The Education team at the Lien Centre for Palliative Care (LCPC) aims to deliver high quality palliative care education for health care professionals at the generalist level to meet the growing palliative care service needs locally and regionally. In 2016, LCPC set up an ‘Education Incubator’ with the aim of developing and delivering high quality educational programs in collaboration with other health care departments and institutions across Singapore.

This model recognizes the wealth of clinical talent and vast experience in palliative care education but also the high constraints and competing priorities faced by palliative care providers. Therefore the education incubator is structured to enable health care professionals to teach and learn, while minimizing the operational and logistical oversight required to deliver these programs. LCPC’s Education team can provide the pedagogical and operational support required to develop and deliver such programs.

  • +

    What does Education Incubator do?

    The Incubator will provide support via direct funding, manpower, subject matter and pedagogical expertise, and other resources for project management required to jump-start and sustain high quality educational programs that will enhance service delivery in Singapore. All Education initiatives will be overseen by Dr Alethea Yee, Director of Education at LCPC, and benefit from input by faculty of Duke-NUS, Singhealth, and local and international experts in palliative care education.

  • +

    Are there any funding priorities?

    As LCPC has limited funding for research, funding priority will be given to projects that align with LCPC Education’s mission of delivering high quality palliative care education for health care professionals at the generalist level to meet the growing palliative care service needs locally and regionally.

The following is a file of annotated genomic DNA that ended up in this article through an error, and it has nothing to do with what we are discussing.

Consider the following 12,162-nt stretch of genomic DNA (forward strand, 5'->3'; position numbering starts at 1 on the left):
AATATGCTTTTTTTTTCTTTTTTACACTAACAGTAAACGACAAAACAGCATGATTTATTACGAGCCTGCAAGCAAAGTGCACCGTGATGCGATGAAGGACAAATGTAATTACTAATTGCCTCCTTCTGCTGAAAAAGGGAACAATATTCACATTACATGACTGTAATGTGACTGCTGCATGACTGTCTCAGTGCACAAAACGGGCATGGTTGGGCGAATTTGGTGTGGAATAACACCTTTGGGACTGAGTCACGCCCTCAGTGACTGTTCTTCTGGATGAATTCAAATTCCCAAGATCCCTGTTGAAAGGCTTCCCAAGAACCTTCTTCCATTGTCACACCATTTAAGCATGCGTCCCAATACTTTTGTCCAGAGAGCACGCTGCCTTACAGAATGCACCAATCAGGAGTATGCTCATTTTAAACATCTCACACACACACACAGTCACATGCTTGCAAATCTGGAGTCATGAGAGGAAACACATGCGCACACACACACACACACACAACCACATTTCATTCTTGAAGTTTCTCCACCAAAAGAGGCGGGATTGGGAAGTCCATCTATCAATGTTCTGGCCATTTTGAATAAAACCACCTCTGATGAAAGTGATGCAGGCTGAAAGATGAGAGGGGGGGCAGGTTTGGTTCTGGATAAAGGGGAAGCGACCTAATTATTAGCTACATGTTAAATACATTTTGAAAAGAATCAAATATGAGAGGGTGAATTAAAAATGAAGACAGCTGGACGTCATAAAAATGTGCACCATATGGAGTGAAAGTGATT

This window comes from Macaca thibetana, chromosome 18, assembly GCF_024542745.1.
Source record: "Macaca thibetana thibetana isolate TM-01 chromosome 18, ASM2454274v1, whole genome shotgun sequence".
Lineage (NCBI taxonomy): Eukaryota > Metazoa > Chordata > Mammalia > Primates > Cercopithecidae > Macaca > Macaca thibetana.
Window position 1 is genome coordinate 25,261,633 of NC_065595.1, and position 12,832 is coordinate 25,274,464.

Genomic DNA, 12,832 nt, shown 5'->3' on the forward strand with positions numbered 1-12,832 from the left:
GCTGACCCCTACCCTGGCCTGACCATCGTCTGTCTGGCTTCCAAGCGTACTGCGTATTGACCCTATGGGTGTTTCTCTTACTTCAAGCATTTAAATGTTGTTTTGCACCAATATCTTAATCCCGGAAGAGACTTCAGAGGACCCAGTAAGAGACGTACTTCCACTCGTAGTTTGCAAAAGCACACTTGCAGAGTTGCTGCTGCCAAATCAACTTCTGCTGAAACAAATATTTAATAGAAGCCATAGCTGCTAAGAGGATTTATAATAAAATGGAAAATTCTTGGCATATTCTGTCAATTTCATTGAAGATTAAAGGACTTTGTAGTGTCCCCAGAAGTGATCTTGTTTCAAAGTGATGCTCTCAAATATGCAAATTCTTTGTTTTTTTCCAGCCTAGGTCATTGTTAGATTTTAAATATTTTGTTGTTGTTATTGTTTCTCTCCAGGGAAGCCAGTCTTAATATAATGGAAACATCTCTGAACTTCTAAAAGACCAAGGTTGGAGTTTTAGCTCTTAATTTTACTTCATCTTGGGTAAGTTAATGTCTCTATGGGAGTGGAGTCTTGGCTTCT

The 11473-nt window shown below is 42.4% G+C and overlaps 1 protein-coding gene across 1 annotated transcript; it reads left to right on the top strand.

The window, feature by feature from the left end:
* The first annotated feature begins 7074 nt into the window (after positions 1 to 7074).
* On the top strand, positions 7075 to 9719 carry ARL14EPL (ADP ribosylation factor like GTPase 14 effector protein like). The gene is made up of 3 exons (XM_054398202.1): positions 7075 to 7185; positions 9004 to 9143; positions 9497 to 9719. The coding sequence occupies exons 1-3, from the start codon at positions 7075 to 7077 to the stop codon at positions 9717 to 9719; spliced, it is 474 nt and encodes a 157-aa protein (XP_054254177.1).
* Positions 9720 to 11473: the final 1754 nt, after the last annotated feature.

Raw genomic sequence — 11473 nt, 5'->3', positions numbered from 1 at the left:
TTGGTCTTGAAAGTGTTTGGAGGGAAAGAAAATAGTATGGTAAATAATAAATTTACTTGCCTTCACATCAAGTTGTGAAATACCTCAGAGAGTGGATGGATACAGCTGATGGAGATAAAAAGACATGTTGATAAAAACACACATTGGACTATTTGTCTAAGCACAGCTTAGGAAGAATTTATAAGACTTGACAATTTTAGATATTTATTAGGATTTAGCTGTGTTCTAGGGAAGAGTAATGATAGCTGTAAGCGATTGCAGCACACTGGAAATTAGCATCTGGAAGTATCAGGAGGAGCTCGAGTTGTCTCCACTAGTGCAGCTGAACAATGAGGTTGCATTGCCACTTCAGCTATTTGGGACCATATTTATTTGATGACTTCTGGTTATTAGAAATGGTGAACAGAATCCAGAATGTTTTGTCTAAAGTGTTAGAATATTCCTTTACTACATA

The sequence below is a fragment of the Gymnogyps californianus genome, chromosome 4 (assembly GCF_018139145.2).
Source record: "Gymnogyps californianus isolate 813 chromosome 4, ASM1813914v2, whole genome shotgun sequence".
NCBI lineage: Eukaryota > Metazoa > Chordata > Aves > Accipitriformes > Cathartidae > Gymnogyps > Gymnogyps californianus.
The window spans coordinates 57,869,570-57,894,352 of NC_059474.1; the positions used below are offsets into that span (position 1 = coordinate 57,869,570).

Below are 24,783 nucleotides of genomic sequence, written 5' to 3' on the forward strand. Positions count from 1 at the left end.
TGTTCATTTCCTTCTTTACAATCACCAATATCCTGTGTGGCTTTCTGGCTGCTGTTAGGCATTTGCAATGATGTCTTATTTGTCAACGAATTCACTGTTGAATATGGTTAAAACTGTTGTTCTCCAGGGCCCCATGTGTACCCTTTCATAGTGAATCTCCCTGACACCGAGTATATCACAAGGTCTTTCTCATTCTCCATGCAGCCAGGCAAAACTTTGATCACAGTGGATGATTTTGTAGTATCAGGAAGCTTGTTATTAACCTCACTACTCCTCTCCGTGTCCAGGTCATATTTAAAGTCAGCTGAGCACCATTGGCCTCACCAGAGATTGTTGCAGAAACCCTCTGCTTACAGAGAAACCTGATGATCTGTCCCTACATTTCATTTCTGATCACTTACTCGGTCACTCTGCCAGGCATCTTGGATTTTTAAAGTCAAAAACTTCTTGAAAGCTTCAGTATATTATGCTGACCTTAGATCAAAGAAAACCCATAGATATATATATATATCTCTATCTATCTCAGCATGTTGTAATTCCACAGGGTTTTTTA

An example:
    In 2015, few neonatologists recognized that there is an urgent need to develop end-of-life care pathways in neonatal care in Singapore, because the traditional approach of aggressive intensive care can sometimes be contrary to the best interest of the newborn baby and palliative care might be an option worth considering. However, this requires a good understanding of the basic tenets of palliative care, current best practices and guided discussions to educate health care professionals.

    They approached LCPC to conduct a one-day symposium to start these conversations locally. They also realized that it would be beneficial to develop local guidelines and best practices for neonatal units around key themes such as challenging conundrums near the end-of-life, difficult conversations, ethical considerations, inter-professional communication and communication with caregivers, as well as the impact of guidelines on care. Based on an initial proposal, LCPC formed a taskforce to work on this initiative and supported the neonatologists in conducting this symposium in 2016.

    Owing to an overwhelmingly positive response, the taskforce took up the initiative of developing the guidelines and worked on the project over a 12-month period. The “Guidance on Supportive and Comfort Care in Vulnerable Babies” was officially launched at the 7th Singapore Paediatric and Perinatal Annual Congress (SiPPAC) on 28 July 2018. LCPC provided administrative and financial support to the taskforce for this project. For further details on this guideline, please click on the following link below:

    https://www.duke-nus.edu.sg/lcpc/resources/neonatal-guidance 

  • +

    How should I apply?

    If you identify a learning need, submit a proposal (similar to a grant proposal) identifying the rationale of the training program and the learning needs that will be addressed through this intervention. Include a timeline, key milestones, deliverables, and a tentative budget. Also indicate how LCPC can support your project. You can submit your proposals to:

    Eric Finkelstein: eric.finkelstein@duke-nus.edu.sg

    LCPC Grant Application Template